Diversity means having a wide range of experiences, approaches and cultures on our team. It is not just about gender or race. Diversity encompasses the meaningful differences that we can easily see, such as race and gender and those differences that we can’t see, like cultural backgrounds and sexual orientation. Our leaders and managers must be aware and thoughtful about all of those differences so they can bring out the best in the people and teams they lead.

How do inclusion and diversity relate?

Inclusion is essential to realizing the benefits of diversity. If you paid attention to my title, it is Chief Inclusion and Diversity Officer for a very specific reason – you can bring in all the diverse talent in the world, but if you don’t have a culture that can tap the insights and expertise those diverse individuals bring, you’re not going to benefit from their contribution. At Carlyle, we focus quite extensively on creating a culture that ensures every individual and every team can achieve and contribute to their full potential.

How critical is it in this role to have such a strong commitment and engagement from the C-Suite and senior leadership of the firm?

Commitment to diversity and inclusion from the top is what brought me to Carlyle. Before I started, I sat down with Glenn Youngkin and Kewsong Lee, our co-CEOs, to understand the nature of the partnership that I could expect from them. They have been absolutely committed from the start. They co-chair our diversity and inclusion council, which we recently relaunched and on which the heads of each of our major funds and functions sit. Diversity and inclusion is one of our business priorities. Each function and each fund is creating, or has created, its own specific action plan to enhance inclusion and diversity in their part of the firm and we are tracking our progress against those plans. It’s not just words, but very tangible action that I’m seeing from our co-CEOs and other leaders across the firm.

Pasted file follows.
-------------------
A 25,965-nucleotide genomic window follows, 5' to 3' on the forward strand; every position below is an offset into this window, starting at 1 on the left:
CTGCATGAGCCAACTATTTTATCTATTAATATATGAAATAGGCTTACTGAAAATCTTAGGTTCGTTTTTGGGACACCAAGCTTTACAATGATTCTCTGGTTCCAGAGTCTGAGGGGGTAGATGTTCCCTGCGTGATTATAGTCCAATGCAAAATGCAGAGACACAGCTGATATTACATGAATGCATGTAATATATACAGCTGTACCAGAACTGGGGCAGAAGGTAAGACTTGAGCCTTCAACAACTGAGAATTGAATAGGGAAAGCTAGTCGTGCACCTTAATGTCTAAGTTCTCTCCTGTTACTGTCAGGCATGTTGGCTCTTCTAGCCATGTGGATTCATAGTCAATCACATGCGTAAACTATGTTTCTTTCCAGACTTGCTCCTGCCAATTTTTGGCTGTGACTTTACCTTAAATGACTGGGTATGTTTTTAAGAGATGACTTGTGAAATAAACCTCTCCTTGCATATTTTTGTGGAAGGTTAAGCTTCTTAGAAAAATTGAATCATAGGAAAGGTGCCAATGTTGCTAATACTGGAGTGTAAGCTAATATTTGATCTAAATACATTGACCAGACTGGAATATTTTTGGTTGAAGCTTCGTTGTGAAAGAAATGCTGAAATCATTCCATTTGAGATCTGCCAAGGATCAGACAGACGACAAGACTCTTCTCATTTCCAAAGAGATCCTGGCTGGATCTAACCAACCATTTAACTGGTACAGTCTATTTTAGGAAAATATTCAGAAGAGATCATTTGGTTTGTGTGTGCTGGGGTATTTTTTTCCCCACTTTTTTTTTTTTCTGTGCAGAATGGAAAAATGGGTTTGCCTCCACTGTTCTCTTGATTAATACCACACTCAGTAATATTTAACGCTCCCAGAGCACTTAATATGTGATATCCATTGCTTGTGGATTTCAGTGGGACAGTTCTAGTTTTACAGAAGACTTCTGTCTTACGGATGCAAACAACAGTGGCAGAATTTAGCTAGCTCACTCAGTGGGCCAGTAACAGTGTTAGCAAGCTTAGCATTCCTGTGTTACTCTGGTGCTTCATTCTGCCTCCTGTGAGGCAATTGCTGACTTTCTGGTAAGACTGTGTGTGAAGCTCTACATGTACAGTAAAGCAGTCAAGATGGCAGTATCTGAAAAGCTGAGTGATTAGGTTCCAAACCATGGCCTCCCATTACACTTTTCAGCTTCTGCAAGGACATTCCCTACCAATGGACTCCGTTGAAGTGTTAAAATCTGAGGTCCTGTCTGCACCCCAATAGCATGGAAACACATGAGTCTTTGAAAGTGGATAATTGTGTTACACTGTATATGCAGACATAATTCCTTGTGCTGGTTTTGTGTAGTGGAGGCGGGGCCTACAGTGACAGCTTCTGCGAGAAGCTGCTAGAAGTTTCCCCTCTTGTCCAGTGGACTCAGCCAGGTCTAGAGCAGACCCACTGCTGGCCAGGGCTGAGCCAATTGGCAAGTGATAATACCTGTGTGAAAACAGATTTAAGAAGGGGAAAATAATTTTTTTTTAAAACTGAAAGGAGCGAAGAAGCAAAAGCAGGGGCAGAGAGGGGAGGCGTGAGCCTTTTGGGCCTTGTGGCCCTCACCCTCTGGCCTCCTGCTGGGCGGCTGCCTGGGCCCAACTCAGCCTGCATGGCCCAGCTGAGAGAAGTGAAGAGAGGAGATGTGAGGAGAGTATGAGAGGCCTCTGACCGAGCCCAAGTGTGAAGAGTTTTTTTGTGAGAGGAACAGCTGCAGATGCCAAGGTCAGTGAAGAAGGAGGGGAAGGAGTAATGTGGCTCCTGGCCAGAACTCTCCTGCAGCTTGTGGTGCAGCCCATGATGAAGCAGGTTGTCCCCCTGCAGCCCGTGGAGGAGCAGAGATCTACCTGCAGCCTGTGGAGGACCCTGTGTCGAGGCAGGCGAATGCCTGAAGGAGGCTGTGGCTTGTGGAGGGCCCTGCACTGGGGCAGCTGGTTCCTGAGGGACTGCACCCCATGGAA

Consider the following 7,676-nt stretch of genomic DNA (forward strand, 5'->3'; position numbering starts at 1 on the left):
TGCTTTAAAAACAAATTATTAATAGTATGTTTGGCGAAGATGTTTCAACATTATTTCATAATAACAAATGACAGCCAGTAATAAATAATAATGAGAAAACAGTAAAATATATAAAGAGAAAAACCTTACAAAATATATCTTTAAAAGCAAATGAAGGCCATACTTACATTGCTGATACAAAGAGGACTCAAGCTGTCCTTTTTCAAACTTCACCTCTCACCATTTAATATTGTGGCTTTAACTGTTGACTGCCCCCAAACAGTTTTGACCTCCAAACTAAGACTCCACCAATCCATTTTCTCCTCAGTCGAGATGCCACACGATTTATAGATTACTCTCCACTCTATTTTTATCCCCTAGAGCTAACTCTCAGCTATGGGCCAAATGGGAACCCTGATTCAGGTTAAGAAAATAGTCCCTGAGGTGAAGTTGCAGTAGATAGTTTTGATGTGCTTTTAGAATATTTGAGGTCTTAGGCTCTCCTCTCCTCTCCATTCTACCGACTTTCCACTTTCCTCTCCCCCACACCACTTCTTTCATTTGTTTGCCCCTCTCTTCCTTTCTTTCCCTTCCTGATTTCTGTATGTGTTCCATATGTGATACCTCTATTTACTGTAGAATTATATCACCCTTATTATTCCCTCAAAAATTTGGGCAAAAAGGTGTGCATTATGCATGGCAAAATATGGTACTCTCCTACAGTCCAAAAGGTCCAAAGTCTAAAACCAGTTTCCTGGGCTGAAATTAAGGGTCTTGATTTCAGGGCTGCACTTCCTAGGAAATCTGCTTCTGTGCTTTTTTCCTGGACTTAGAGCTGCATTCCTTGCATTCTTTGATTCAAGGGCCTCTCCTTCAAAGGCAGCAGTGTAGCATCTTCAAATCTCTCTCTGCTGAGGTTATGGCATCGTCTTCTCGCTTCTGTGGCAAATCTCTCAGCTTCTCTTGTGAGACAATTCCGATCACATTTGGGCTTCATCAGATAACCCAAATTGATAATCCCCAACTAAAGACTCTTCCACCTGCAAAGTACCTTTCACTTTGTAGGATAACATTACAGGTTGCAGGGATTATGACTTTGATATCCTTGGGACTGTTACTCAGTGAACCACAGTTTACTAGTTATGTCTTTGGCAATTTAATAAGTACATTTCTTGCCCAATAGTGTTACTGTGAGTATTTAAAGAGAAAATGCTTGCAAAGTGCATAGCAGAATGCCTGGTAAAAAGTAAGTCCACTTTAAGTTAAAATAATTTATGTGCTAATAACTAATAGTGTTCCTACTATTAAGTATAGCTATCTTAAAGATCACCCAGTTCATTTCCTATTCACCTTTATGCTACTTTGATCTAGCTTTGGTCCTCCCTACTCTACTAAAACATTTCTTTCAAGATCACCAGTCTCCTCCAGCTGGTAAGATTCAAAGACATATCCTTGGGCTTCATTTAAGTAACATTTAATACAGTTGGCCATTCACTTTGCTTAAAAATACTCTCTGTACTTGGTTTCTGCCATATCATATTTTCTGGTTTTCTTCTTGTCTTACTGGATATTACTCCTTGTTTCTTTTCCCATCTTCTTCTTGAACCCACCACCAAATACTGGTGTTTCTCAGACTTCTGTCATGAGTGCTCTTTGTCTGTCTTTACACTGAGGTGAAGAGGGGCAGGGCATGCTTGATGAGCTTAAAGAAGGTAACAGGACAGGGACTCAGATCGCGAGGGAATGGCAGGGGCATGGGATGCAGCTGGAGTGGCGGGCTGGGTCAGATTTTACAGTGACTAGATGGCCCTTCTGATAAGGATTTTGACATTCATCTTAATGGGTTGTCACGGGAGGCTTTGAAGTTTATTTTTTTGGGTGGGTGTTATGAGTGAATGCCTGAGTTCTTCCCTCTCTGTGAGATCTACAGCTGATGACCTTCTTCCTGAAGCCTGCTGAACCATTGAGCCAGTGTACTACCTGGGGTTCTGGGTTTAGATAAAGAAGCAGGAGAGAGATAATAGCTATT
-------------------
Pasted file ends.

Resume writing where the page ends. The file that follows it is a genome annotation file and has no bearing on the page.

Is it important to have metrics in place to track the impact of Carlyle’s diversity and inclusion efforts?

Metrics are critical to understanding where we should take action. When I started, we did a deep dive into our metrics to search for areas of opportunity and used the findings to develop specific, targeted action plans.

When developing metrics, you need both leading and lagging indicators. You want to measure outcomes in terms of representation, but you also need to measure leading indicators, such as how many employees, particularly diverse employees, have a career action plan or a sponsor, or how many job slates have more than two diverse candidates. Without metrics, you don’t know whether you are driving change and engaging in the right behaviors that will lead to progress.

What attracted you to this type of work?

As a woman in business, as the mother of mixed-race children, and as the wife of an immigrant, these topics are very close-to-home for me. Wanting to create environments and workplaces where my children can thrive and succeed is tremendously motivating for me. We are also at a pivotal moment as a society where this work is critical to the ongoing success and health of our communities. Being able to contribute to that is enormously rewarding.